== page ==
Accept Credit Card Payments Instantly to provide your customer the best shopping experience
When you’re going through a financial slump, credit cards can be a huge help. It will not only provide you with a much-needed break, but also the means to get back on your own two feet without relying on anyone else.
Without a doubt, having your first credit card can be exciting, tempting, and intimidating. With each expenditure, you can reap numerous benefits. Furthermore, it opens the door to a variety of other financial offerings.
A credit card is a type of payment card that can be used to make purchases online or in stores. It can also be used to make cash withdrawals, which are known as cash advances.
Unlike debit cards, which are issued to anyone with a bank account, consumers must apply for and be approved for a credit card. Financial institutions assess a person’s creditworthiness and, if approved, grant the cardholder a specific credit limit. The higher someone’s credit limit, the better their credit. Individuals should spend more than the limit. If they do, there’s a chance the transaction will be rejected. If it goes through, cardholders may be charged overdraft fees.
Charges and Fees for Credit Card Processor
According to the Pew Research Center, three out of every ten US adults make no cash payments to pay for their purchases in a typical week. With so many customers opting for cashless transactions, businesses must be able to accept credit card payments in order to maintain customer service satisfaction and avoid lost sales. This, however, entails more than simply opening a merchant account and installing a credit card terminal on the counter.
Credit card processing fees and costs include, but are not limited to:
Merchant Discount Rate
Merchants are charged this fee for accepting and processing debit and credit card payments. The merchant discount rate is typically between 1% and 3% of the total purchase price after taxes (with eCommerce merchants typically paying the higher end due to the costs of added security). As a result, merchants must keep this fee in mind when pricing their goods and services. So that it does not affect their margins.
The merchant discount rate is then divided into these components.
Interchange Fees – These are transaction fees paid to a card-issuing bank by the merchant’s bank and acquiring processor. Whenever one of their cardholders makes a purchase from their store. Interest rates and the costs of moving money influence exchange fees, which are not constant.
Visa and Mastercard, for example, update their interchange fees twice a year – in April and October. And charge different rates depending on card type (e.g., debit and credit), transaction type, and business size, among other factors.
Assessment Fees – Assessment fees are typically flat-rate fees paid to credit card networks. Visa and Mastercard charge 0.14 percent and 0.1375 percent of the total purchase price, respectively, as of February 2020.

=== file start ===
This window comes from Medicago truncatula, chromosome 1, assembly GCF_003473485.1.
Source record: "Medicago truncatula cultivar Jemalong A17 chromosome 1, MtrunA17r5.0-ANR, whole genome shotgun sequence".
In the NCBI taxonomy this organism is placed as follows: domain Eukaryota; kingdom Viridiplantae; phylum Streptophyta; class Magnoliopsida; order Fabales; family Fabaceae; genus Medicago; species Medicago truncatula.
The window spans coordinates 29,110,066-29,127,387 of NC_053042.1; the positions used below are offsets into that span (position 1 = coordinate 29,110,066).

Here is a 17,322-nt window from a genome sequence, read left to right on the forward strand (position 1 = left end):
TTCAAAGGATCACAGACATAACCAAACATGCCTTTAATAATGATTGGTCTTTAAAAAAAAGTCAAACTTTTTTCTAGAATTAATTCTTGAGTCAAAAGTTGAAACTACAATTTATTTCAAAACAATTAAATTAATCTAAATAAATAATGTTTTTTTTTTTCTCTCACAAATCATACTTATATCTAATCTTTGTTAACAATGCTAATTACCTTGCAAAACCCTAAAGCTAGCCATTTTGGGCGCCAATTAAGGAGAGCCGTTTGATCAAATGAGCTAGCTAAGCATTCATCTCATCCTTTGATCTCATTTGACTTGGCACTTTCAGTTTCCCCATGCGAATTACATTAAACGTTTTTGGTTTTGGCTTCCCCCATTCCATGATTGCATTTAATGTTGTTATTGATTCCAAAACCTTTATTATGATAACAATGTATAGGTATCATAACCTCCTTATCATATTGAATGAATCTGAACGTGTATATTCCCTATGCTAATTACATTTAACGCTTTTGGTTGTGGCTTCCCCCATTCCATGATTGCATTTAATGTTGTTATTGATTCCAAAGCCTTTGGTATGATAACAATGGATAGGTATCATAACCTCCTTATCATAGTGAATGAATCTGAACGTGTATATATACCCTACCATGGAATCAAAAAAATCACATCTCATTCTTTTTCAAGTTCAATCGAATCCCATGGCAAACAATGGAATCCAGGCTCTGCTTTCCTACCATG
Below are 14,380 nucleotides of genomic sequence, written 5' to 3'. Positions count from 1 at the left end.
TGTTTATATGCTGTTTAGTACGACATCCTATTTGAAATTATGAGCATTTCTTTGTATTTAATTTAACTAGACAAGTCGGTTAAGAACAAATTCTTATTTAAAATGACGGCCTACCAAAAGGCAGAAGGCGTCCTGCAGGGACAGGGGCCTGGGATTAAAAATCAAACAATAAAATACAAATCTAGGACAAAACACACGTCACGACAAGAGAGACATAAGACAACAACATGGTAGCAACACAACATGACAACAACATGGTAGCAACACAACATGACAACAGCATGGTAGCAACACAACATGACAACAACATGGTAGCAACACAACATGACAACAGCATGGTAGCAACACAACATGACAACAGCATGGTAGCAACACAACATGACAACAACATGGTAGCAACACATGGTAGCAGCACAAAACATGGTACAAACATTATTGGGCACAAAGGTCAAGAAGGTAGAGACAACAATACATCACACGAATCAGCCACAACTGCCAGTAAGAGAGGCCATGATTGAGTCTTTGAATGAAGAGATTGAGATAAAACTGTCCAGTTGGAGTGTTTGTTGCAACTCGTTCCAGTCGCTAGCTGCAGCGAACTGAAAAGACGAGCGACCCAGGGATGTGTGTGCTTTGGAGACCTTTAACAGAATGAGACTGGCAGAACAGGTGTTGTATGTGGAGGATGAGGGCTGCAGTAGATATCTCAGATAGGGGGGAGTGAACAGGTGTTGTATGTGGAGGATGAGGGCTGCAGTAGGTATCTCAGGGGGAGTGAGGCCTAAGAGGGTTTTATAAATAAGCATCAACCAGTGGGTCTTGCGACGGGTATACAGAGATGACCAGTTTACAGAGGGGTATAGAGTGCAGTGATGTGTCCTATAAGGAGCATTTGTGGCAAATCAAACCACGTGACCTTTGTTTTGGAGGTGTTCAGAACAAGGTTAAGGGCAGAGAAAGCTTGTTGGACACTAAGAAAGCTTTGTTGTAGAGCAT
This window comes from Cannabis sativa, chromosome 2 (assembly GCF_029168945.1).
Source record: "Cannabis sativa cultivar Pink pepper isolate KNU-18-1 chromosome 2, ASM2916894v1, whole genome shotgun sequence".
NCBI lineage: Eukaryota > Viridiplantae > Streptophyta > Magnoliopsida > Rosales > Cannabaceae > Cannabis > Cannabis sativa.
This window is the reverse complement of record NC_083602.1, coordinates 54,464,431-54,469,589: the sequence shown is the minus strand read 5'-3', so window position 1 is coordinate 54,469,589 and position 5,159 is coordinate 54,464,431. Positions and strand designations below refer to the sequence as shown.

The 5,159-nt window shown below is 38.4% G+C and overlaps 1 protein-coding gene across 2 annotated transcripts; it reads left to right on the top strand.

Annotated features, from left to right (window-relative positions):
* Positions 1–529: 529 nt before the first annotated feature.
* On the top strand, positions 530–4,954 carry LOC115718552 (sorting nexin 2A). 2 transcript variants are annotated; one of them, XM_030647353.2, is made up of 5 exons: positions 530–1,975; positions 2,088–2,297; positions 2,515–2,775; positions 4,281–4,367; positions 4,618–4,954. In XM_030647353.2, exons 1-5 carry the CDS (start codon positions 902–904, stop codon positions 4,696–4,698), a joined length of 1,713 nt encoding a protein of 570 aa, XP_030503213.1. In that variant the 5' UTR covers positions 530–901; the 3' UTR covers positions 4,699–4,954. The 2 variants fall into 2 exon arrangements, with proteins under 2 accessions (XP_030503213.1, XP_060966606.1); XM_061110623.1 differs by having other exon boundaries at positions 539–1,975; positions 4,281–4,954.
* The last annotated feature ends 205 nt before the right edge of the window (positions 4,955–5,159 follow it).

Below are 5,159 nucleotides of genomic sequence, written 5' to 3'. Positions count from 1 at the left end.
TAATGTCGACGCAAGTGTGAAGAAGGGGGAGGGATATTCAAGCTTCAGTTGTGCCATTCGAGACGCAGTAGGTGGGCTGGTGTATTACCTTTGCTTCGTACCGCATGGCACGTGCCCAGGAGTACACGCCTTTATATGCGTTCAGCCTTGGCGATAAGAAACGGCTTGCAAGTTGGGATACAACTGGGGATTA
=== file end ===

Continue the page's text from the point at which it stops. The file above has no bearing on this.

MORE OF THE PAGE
Markup Fees – Payment processors charge markup fees to cover the cost of processing credit card payments.
Fees for Chargebacks
Chargebacks are a fee paid by merchants when a cardholder disputes a transaction charge with their issuing bank, also known as the chargeback process. While they are reassuring to customers, they can result in lost revenue for merchants.
The exact rate will vary depending on the acquiring bank and processor. Fees may be higher, for example, for merchants who have a history of multiple disputed charges.
How companies can keep online credit card processing safe?
The integrity of online credit card processing is predicated on all parties having faith in the system’s security and taking the necessary precautions to keep it secure. Consumers, for example, can only pay by credit card if they willingly give businesses their payment information. Businesses, in turn, must keep this information secure.
PCI compliance is a framework of mandatory guidelines provided by the Payment Card Industry Security Standards Council that applies to any organization that accepts and processes card payments. Businesses that comply with these standards are expected to do the following.
- Use payment processing systems that are PCI compliant. The merchant’s processor’s card payments network must have a track record of solid data security and verifiable uptime.
- Customers participating in online transactions should be required to verify their identities by providing their card numbers, card expiration dates, billing addresses, CVV codes, and, if necessary, authentication data.
- Take the necessary steps to reduce payment security risks. Such as updating the infrastructure that processes and stores card data or installing security patches on a regular basis.
- To improve the security and safety of your card payment environment, use security tools.